On the Teaching of the


On the Teaching of the Bishops

I guess I am just completely stupid, will-less and spineless, and ready to be led about by the nose. However, when the Bishops speak on any matter, I rejoice. I remind myself of the infinite confusion from which I escaped--the morass of protestantism where the preaching of one pastor or elder had every bit as much authority as the next and none of them were binding on any believer who, supreme in their own consciences and in the "priesthood of the believer" had to weigh between all these various sayings and find out where the truth lay.

Here, the Catholic Church offers authorative, official teaching, even if not binding, and there seems to be slew of people saying, "We don't want the Bishops to say anything about matters in which they have no expertise" (which by the way includes everything except and extremely narrow and defined set of theological propositions.)

Thank God the Bishops speak, and thank God that we are required and encouraged to consider it very carefully, even if it is not infallible. Thank Goodness the Church speaks with one voice and we can go somewhere for guidance. I don't know about you all, but the swim through the sea of Protestantism made me thoroughly ready for a landfall on concrete teaching. Maybe they are wrong--but I'm willing to bet that the teaching is better than that of thirty random protestant ministers.

I encourage you all, no matter how you feel about the teaching, to remember that at least you have a church that does have the authority to teach and that does take that authority and responsibility seriously. The Bishops may produce flawed work, but they at least consider it important to speak and to teach and I am certain that they do not undertake the office lightly or frivilously. I'm also certain that collectively they have given more thought to an issue than I am willing or able to give it.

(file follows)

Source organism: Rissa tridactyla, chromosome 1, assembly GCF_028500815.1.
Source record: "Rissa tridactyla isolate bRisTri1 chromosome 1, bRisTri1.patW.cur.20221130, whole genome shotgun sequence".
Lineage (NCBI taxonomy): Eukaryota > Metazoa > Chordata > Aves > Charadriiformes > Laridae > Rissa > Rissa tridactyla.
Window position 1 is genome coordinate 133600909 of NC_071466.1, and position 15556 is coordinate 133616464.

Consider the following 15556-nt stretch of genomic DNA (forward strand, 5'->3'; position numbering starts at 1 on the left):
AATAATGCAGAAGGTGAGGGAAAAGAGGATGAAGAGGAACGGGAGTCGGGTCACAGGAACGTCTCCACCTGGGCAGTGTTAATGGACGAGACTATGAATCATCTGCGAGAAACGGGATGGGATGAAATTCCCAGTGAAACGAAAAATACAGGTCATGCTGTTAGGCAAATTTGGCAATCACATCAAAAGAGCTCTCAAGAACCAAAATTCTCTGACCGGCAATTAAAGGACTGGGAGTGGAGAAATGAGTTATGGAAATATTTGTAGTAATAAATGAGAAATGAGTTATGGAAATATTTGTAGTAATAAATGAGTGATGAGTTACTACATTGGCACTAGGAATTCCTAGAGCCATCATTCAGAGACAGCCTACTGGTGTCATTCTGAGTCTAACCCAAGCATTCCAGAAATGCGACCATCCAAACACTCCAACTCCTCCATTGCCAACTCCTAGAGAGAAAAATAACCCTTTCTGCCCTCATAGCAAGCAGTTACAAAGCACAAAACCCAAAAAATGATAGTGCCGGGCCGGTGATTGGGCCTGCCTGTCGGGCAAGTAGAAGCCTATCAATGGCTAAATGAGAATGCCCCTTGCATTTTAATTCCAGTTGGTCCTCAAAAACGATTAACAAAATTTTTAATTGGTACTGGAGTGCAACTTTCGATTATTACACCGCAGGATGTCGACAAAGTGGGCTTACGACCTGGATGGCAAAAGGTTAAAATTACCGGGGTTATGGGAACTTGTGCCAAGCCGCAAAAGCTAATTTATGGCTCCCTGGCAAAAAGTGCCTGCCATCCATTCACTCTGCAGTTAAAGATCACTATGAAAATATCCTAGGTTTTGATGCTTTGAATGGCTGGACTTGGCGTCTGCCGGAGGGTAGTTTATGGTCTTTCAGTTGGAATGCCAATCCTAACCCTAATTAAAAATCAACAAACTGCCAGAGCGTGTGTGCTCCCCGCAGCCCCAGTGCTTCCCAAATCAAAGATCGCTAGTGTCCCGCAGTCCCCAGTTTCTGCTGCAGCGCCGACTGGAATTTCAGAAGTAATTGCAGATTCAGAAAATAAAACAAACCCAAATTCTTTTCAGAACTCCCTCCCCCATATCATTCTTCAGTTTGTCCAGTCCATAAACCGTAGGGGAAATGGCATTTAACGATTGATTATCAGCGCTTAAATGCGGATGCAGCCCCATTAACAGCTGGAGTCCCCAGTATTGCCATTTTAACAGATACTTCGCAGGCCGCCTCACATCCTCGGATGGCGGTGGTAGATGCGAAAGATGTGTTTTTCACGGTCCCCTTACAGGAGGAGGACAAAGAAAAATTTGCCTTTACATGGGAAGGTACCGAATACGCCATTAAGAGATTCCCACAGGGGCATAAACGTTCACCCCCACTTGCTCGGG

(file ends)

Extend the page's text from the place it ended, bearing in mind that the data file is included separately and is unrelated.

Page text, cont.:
I may not always agree with the teaching. But normally I discover my disagreement revolves around my misunderstanding or misconstruction of their actual statements. It would absolute hubris for me to assume that I know more than the collective intelligence of the American Episcopacy.

But perhaps mine is a view that can only come from having escaped from a religion in which when you asked any given question your would receive nine or ten best answers and no one spoke with any real or binding authority at all. (Although there are claims to the contrary--for example the Southern Baptist Convention whose rulings are supposedly binding on the member churches--but that is as may be.)

Thank God for the teaching authority of the Church. Thank God for even this fallible guidance, for it is far better than no guidance at all. At least some of the groundwork of the thinking is laid out. Thank God for the courage of beseiged Bishops, still willing to speak out and to try to guide their flock. May God make me responsive to His Word through their lips!

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This page contains a single entry by Steven Riddle published on November 27, 2002 7:48 PM.

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